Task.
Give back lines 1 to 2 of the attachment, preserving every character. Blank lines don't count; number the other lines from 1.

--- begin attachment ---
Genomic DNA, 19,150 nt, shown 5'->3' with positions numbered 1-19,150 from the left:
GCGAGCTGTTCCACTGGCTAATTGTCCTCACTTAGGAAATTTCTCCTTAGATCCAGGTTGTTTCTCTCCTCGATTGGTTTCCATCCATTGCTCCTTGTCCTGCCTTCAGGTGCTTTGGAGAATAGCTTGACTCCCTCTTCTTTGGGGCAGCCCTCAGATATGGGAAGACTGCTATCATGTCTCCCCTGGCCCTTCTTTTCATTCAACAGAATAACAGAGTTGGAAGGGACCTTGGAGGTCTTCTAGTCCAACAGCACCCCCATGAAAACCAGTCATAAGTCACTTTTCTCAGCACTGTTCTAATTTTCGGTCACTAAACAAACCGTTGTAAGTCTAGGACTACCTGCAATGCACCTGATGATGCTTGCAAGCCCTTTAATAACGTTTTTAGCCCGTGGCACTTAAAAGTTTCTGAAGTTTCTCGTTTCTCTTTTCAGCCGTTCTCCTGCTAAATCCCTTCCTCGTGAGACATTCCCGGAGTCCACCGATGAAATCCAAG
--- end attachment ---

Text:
Genomic DNA, 19,150 nt, shown 5'->3' with positions numbered 1-19,150 from the left:
GCGAGCTGTTCCACTGGCTAATTGTCCTCACTTAGGAAATTTCTCCTTAGATCCAGGTTGTTTCTCTCCTCGATTGGTTTCCATCCATTGCTCCTTGTCCTGCCTTCAGGTGCTTTGGAGAATAGCTTGACTCCCTCTTCTTTGGGGCAGCCCTCAGATATGGGAAGACTGCTATCATGTCTCCCCTGGCCCTTCTTTTCATTCAACAGAATAACAGAGTTGGAAGGGACCTTGGAGGTCTTCTAGTCCAACAGCACCCCCATGAAAACCAGTCATAAGTCACTTTTCTCAGCACTGTTCTAATTTTCGGTCACTAAACAAACCGTTGTAAGTCTAGGACTACCTGCAATGCACCTGATGATGCTTGCAAGCCCTTTAATAACGTTTTTAGCCCGTGGCACTTAAAAGTTTCTGAAGTTTCTCGTTTCTCTTTTCAGCCGTTCTCCTGCTAAATCCCTTCCTCGTGAGACATTCCCGGAGTCCACCGATGAAATCCAAG